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Baby boomers are scooping up vintage cars in record numbers, but they can be costly

This completely restored 1931 Cadillac 355A coupe garnered one of the highest bids. No surprise – it’s breathtaking in deep blue with black fenders and shiny chrome accents. Cadillac’s radiator grille guard, flying lady mascot, six authentic Cadillac wire wheels, optional oversized headlights, and a rare Lo-Boy luggage trunk are stunning. Auction price: $132,000.Petrina Gentile/The Globe and Mail

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One-of-a-kind custom 1941 Willys Coupe 2D is powered by a 350-horsepower, 5.7-litre LS1 Corvette engine, mated to a 5-speed automatic transmission. It has Willys headlights, interior panels moulded in fibreglass, and genuine leather in the cabin and the trunk. Getting it buff took 15 coats of the Candy Winebarry paint took 40 hours of wet sanding and polishing. Auction price: $72,050.Petrina Gentile/The Globe and Mail

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This 1956 Mercury Montclair convertible – in saffron yellow and black – is loaded with options you’d never find on the original. It features a rebuilt V-8 engine, automatic transmission, power steering, a tissue dispenser, a new dual exhaust, and a black power roof with a new motor to make it easy to go topless. Auction price: $58,500.Petrina Gentile/The Globe and Mail

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This custom 1933 Ford Convertible hot rod took 3,000 hours to design and build. Its 110 modifications include a 430-horsepower Corvette-adapted LS2 6.0-litre V-8 engine mated to a 4-speed automatic transmission. Features include custom wheels, leather imported from Europe, heat, air conditioning, an AM/FM radio and a GPS system. The dash is autographed by car builders Gene Winfield and George Barris. Auction price: $63,800.Petrina Gentile/The Globe and Mail

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Here’s proof that chick cars existed in the 1960s. Very few of these 1967 Chrysler Imperial Convertibles came in shades of Dusty Rose like this drop-top. Even the interior shared the same colour scheme. It’s a rare beauty – one of only 577 convertibles from 1967. Auction price: $22,000.Petrina Gentile/The Globe and Mail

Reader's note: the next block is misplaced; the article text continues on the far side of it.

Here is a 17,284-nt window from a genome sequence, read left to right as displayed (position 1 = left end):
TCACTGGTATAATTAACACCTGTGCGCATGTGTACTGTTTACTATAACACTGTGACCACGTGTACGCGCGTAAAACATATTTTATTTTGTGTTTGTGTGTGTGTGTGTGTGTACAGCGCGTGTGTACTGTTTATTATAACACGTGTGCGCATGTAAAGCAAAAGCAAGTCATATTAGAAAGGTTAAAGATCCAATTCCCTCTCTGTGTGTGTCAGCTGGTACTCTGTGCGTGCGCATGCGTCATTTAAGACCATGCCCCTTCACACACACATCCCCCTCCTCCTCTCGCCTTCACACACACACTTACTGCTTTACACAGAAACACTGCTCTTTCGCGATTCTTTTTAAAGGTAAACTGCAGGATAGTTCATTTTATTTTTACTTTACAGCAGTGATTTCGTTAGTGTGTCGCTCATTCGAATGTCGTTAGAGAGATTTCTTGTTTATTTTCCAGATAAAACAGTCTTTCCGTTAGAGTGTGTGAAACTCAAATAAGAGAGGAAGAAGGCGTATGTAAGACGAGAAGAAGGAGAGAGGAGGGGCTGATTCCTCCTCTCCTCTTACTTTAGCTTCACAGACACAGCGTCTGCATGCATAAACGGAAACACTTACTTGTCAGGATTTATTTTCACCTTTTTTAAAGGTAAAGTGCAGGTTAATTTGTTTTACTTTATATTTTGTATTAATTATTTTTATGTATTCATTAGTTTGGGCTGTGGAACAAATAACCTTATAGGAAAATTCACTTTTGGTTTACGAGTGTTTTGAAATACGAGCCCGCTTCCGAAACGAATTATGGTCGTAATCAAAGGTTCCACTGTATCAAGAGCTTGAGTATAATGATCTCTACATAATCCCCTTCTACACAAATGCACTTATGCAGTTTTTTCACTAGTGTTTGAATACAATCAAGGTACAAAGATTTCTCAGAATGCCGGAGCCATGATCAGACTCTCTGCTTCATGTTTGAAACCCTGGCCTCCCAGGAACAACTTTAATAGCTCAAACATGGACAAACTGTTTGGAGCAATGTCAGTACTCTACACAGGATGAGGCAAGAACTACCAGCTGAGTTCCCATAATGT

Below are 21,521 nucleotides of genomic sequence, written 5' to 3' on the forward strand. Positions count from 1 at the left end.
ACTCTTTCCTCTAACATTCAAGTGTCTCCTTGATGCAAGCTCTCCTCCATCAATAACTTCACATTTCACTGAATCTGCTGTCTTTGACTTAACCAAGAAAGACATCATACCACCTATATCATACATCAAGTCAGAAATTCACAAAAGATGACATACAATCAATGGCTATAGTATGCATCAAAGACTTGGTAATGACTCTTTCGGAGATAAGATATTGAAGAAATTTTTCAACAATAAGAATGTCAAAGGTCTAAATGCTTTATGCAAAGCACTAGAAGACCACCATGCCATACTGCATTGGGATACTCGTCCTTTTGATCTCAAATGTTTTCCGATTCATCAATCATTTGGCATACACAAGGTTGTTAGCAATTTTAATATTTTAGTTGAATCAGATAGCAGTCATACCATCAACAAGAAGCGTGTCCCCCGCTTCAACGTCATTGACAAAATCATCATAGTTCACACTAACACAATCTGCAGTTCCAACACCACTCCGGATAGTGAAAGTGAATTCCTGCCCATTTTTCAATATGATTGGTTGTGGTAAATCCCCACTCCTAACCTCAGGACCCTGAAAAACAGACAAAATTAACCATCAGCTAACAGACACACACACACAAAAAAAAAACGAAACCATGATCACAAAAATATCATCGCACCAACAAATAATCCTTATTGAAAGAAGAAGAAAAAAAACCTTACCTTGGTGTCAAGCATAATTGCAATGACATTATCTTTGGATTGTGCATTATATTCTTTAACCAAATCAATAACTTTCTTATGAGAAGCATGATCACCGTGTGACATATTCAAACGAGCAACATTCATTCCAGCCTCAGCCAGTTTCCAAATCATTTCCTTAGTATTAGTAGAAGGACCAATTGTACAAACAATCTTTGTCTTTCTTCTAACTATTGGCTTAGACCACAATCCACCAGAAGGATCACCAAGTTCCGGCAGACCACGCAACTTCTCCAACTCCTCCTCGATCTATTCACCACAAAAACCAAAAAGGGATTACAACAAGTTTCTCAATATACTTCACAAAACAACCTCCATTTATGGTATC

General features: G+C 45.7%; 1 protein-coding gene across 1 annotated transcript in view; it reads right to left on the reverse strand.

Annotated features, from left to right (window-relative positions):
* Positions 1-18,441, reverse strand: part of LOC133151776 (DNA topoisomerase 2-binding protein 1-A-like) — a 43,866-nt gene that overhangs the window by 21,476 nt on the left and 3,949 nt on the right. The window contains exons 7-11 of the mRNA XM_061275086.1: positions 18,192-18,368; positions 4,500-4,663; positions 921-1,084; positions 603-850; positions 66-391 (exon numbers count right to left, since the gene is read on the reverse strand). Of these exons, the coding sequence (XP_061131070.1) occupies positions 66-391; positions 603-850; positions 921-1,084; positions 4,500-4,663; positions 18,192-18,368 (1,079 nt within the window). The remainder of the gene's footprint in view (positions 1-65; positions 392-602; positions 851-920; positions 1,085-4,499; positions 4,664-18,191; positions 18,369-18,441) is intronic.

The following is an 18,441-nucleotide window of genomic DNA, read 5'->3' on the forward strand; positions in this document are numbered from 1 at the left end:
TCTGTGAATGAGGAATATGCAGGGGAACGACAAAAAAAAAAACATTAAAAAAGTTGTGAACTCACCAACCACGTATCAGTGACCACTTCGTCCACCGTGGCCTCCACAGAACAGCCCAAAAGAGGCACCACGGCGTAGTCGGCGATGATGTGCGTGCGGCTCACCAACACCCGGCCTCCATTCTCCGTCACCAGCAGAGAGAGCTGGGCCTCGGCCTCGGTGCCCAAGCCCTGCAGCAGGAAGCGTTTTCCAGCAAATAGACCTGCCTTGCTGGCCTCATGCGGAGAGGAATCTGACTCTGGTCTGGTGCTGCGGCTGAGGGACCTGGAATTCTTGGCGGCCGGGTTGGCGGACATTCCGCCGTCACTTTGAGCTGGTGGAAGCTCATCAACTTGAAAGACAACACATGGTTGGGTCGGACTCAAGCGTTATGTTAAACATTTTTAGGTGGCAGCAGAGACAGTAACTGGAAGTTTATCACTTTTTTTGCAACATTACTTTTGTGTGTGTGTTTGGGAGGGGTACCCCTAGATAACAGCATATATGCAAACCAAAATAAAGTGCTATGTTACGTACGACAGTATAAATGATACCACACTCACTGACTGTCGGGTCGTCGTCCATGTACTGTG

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Built under license from Ford by Saleen and one of 100 to be produced, this 1932 Ford Deuce Roadster has never hit the road – in fact, the odometer on the dash still reads 10 miles. Powered by a 342-ci engine with 470 horsepower and 435 lb-ft. of torque, it’s one of only 10 vehicles signed by Edsel Ford II. Auction price: $83,600Petrina Gentile/The Globe and Mail

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This pre-war classic 1941 Packard 120 still dons its factory original colours: Chickory Green over Grove Green. The same colour motif continues inside this five-passenger touring sedan with two tones of cloth upholstrey contrasted by wood graining and deco plastics. It was bought brand new for $1,474.40 in Portland, Maine and remained in the original family until early 2014. The original bill of sale and warranty card came with the car. Auction price: $29,700.Petrina Gentile/The Globe and Mail

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They don't make pick-ups like this 1955 Ford F100 any more. Completely restored, this half-ton vehicle with a hardwood bed has a beautiful black paint finish, front and rear chrome bumpers, twin mirrors, cloth upholstery, and BFG wide whitewall tires. Powering it is a Y-Block V-8 engine mated to a 3-speed manual transmission. Auction price: $33,000.Petrina Gentile/The Globe and Mail

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Striking in design, it must have been a pain to park this 1969 Lincoln Mark III, a big, black boat. The MKIII sold in North America betwen 1969 and 1971. With $50,000 worth of restorations, there’s still no backup camera to help with the feat. But at least, there’s plenty of room for passengers and grocery bags. Plus, it’s air conditioned. Auction price: $22,550.Petrina Gentile/The Globe and Mail

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One of only four known to be in existence worldwide, the Canadian-built 1951 Mercury Monarch Convertible has undergone a complete restoration and motor rebuild. Adorned with a new Haartz top, tires, windshield, power windows, seats, and top, it’s a rare gem in the automotive world. Good news – it’s still up for grabs. The high bid of $170,000 fell short of the $191,000 reserve price.Petrina Gentile/The Globe and Mail

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